In both the United States and Spain, Latino migrants are disproportionately exposed to crime victimization. Among them, those with irregular status are scared to report crime to the police out of the fear of deportation. This article explores how national legislation and local policies in the United States and Spain regulate the possibility of irregular migrants who are victims of crime to interact with the police. We analyze the interplay between immigration and criminal legislation and enforcement structures in the United States and Spain to define whether deportation is a real or perceived risk for victims reporting crime. We identify opportunities for “safe reporting of crime,” and we look at how policy responses in the two countries compare. We find that national legislation in both countries introduced measures aimed at allowing safe interactions between migrant victims and the police. Additionally, in the United States, cities also adopted local “safe reporting” policies. However, despite these existing measures, opportunities for safe reporting remain limited in both countries. We conclude with a discussion on lessons that legislators in the United States and Spain could learn from each other to improve the reporting of crime from victims with irregular status.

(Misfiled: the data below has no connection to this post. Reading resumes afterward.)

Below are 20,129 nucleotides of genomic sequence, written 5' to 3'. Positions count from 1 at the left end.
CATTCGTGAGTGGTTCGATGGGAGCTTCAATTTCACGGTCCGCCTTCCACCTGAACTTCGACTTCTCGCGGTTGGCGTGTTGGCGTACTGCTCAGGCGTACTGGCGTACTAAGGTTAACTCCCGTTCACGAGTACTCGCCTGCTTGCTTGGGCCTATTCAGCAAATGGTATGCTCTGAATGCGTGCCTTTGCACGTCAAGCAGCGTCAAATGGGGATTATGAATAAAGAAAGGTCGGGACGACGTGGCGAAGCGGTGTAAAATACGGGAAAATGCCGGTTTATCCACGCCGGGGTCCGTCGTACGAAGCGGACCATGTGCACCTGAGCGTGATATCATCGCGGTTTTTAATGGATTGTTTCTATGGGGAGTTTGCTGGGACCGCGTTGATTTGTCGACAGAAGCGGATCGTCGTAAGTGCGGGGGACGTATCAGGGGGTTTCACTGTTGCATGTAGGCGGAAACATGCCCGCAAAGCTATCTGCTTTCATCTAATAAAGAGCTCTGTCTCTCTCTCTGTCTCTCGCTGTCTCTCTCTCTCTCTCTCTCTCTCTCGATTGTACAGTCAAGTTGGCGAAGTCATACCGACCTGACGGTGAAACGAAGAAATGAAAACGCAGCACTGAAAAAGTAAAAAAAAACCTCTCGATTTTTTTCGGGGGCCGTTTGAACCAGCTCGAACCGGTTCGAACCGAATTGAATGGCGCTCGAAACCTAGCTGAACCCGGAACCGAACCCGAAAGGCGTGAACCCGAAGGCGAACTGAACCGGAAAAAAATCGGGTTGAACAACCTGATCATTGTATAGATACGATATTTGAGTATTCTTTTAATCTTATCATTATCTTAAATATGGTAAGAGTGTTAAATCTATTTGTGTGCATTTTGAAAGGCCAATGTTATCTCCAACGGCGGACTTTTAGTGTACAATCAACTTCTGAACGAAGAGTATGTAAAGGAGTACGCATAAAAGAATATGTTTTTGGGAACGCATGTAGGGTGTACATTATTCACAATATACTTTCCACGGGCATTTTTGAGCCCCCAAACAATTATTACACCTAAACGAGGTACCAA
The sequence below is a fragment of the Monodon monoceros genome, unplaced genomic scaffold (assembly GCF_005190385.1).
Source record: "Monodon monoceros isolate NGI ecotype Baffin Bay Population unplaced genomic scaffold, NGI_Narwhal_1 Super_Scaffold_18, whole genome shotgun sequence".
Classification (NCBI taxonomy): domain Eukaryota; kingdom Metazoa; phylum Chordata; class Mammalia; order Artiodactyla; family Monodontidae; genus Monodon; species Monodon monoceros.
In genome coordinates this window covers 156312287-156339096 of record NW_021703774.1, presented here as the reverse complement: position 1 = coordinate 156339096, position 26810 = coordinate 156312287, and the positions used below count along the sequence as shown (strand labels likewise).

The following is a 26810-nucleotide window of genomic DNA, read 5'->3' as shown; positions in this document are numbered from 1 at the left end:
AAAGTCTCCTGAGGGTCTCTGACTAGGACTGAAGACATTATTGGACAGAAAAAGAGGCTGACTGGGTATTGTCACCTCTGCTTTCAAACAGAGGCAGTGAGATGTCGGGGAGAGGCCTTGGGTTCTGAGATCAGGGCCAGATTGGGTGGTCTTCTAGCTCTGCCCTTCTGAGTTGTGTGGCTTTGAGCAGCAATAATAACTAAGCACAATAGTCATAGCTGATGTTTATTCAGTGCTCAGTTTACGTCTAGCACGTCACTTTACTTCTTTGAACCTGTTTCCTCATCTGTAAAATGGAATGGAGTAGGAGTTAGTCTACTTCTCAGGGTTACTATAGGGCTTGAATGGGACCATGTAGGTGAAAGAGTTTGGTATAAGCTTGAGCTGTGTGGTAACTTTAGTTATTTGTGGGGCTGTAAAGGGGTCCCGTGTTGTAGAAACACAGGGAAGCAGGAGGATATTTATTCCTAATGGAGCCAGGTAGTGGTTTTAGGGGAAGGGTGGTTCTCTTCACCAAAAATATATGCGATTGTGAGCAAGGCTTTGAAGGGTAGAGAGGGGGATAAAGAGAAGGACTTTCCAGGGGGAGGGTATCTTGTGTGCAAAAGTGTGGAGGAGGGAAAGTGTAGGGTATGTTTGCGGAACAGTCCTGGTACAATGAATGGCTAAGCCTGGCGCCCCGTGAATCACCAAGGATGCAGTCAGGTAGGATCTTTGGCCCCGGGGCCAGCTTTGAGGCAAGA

Read more about the Global Exchange / COMPAS project: “Safe reporting” of crime for victims and witnesses with irregular migration status in the USA and Europe
Delvino, N., & González Beilfuss, M. (2021) Latino Migrant Victims of Crime: Safe Reporting for Victims With Irregular Status in the United States and Spain, American Behavioral Scientist; https://doi.org/10.1177/0002764221996773
Latinos, victims of crime, United States, Spain, safe reporting